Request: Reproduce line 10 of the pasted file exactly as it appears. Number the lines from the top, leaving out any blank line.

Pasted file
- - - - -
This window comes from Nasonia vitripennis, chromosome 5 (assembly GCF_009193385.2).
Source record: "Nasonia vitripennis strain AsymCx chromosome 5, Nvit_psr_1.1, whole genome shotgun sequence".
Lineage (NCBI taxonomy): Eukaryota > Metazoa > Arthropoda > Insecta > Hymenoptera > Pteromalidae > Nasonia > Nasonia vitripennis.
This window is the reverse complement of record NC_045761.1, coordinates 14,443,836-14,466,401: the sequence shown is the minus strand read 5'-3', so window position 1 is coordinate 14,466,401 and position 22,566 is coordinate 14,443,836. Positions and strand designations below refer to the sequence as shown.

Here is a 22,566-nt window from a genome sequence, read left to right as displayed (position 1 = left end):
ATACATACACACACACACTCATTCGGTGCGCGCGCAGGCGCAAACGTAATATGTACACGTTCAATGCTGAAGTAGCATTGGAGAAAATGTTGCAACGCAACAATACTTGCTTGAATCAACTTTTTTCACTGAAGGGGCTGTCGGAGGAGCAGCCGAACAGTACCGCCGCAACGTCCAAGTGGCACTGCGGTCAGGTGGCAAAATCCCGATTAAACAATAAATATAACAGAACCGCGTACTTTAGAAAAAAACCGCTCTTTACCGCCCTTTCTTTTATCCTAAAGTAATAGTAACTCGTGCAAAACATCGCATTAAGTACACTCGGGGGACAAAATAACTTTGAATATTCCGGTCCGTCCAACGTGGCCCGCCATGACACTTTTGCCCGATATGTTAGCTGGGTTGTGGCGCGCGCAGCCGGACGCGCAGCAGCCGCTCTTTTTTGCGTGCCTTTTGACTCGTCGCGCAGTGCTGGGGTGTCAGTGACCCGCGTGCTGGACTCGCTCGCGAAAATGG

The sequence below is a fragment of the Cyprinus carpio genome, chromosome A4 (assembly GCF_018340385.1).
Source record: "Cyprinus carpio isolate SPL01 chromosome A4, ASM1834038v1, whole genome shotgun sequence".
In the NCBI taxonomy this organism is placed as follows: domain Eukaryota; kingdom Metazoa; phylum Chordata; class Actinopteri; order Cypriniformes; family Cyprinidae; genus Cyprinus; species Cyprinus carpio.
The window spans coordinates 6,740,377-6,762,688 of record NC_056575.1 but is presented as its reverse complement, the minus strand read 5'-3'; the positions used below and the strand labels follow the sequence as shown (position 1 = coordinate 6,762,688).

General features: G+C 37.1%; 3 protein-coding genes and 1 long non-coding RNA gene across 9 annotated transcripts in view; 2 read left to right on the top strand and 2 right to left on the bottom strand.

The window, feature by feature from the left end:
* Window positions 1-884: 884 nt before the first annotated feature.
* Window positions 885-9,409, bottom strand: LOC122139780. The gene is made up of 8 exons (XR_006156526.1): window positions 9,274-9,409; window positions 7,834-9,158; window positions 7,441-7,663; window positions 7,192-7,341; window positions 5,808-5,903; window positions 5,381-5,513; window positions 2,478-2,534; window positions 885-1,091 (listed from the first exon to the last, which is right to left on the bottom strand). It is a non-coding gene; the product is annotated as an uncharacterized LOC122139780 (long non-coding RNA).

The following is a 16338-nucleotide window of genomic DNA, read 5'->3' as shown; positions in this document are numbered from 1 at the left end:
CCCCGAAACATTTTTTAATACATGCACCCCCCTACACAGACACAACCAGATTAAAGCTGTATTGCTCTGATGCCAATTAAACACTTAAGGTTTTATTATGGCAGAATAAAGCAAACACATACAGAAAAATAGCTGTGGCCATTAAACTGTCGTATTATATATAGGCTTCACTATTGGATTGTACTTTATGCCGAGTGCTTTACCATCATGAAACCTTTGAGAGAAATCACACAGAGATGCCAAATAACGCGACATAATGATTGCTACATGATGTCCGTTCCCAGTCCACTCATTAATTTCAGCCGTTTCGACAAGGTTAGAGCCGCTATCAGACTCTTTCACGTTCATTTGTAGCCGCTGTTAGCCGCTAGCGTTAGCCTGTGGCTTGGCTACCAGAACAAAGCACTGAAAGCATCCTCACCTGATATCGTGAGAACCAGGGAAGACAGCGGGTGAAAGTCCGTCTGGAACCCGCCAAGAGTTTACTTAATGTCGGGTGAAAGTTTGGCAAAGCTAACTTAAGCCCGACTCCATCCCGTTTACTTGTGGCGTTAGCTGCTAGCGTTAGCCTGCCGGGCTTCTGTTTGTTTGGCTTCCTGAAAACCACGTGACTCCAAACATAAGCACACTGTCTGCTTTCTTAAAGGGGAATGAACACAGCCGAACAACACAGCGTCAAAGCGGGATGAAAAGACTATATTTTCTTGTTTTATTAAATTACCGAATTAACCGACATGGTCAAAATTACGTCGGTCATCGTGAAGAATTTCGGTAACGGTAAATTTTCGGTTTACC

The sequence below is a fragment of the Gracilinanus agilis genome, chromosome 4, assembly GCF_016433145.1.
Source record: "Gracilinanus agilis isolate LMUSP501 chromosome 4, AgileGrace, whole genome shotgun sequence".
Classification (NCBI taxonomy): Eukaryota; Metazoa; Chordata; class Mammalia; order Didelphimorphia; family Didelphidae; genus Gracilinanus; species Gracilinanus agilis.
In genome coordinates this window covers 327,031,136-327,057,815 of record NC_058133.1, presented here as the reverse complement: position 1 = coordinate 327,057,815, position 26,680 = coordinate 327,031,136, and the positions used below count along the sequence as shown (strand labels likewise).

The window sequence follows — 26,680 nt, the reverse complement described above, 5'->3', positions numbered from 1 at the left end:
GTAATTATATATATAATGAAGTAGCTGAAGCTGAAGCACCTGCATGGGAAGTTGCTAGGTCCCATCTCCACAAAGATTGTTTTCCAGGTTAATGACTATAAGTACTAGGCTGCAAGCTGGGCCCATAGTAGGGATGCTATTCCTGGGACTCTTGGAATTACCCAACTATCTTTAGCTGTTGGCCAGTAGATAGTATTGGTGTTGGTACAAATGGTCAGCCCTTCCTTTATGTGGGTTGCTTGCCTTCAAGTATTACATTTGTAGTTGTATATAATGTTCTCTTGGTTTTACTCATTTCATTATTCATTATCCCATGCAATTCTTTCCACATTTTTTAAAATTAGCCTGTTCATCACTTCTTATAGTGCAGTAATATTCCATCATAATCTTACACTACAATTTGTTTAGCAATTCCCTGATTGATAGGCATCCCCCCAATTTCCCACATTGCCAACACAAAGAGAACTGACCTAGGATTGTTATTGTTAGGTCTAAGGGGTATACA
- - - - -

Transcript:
The window spans coordinates 6,740,377-6,762,688 of record NC_056575.1 but is presented as its reverse complement, the minus strand read 5'-3'; the positions used below and the strand labels follow the sequence as shown (position 1 = coordinate 6,762,688).